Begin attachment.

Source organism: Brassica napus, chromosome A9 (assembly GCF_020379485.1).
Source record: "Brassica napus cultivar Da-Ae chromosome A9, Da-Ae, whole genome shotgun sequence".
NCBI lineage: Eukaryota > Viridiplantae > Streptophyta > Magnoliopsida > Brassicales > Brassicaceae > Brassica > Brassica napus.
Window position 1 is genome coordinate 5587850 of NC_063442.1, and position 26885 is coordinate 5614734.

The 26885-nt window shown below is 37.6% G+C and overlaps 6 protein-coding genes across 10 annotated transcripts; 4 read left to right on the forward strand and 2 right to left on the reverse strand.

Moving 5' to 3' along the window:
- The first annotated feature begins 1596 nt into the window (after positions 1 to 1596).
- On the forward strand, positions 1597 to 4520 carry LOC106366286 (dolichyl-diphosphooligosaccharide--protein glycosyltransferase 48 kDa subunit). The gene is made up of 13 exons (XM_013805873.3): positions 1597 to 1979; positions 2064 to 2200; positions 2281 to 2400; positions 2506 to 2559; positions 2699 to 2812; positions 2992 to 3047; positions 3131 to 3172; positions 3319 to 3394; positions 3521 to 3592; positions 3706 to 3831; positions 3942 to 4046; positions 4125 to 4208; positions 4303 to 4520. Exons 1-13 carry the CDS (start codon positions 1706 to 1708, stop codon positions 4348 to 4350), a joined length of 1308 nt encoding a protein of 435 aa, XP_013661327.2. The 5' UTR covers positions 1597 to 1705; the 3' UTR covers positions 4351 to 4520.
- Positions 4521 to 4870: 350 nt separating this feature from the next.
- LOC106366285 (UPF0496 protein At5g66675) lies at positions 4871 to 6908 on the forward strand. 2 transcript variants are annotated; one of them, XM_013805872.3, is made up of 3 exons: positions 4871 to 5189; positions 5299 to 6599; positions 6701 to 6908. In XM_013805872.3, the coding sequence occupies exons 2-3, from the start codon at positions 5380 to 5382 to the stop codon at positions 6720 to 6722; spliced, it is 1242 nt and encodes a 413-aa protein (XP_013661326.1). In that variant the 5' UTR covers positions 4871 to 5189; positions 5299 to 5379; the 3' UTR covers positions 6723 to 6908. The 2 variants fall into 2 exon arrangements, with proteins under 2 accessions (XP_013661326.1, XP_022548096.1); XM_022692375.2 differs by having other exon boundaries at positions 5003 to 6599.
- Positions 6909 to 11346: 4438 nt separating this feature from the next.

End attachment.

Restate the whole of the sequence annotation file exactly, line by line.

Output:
Source organism: Brassica napus, chromosome A9 (assembly GCF_020379485.1).
Source record: "Brassica napus cultivar Da-Ae chromosome A9, Da-Ae, whole genome shotgun sequence".
NCBI lineage: Eukaryota > Viridiplantae > Streptophyta > Magnoliopsida > Brassicales > Brassicaceae > Brassica > Brassica napus.
Window position 1 is genome coordinate 5587850 of NC_063442.1, and position 26885 is coordinate 5614734.

The 26885-nt window shown below is 37.6% G+C and overlaps 6 protein-coding genes across 10 annotated transcripts; 4 read left to right on the forward strand and 2 right to left on the reverse strand.

Moving 5' to 3' along the window:
- The first annotated feature begins 1596 nt into the window (after positions 1 to 1596).
- On the forward strand, positions 1597 to 4520 carry LOC106366286 (dolichyl-diphosphooligosaccharide--protein glycosyltransferase 48 kDa subunit). The gene is made up of 13 exons (XM_013805873.3): positions 1597 to 1979; positions 2064 to 2200; positions 2281 to 2400; positions 2506 to 2559; positions 2699 to 2812; positions 2992 to 3047; positions 3131 to 3172; positions 3319 to 3394; positions 3521 to 3592; positions 3706 to 3831; positions 3942 to 4046; positions 4125 to 4208; positions 4303 to 4520. Exons 1-13 carry the CDS (start codon positions 1706 to 1708, stop codon positions 4348 to 4350), a joined length of 1308 nt encoding a protein of 435 aa, XP_013661327.2. The 5' UTR covers positions 1597 to 1705; the 3' UTR covers positions 4351 to 4520.
- Positions 4521 to 4870: 350 nt separating this feature from the next.
- LOC106366285 (UPF0496 protein At5g66675) lies at positions 4871 to 6908 on the forward strand. 2 transcript variants are annotated; one of them, XM_013805872.3, is made up of 3 exons: positions 4871 to 5189; positions 5299 to 6599; positions 6701 to 6908. In XM_013805872.3, the coding sequence occupies exons 2-3, from the start codon at positions 5380 to 5382 to the stop codon at positions 6720 to 6722; spliced, it is 1242 nt and encodes a 413-aa protein (XP_013661326.1). In that variant the 5' UTR covers positions 4871 to 5189; positions 5299 to 5379; the 3' UTR covers positions 6723 to 6908. The 2 variants fall into 2 exon arrangements, with proteins under 2 accessions (XP_013661326.1, XP_022548096.1); XM_022692375.2 differs by having other exon boundaries at positions 5003 to 6599.
- Positions 6909 to 11346: 4438 nt separating this feature from the next.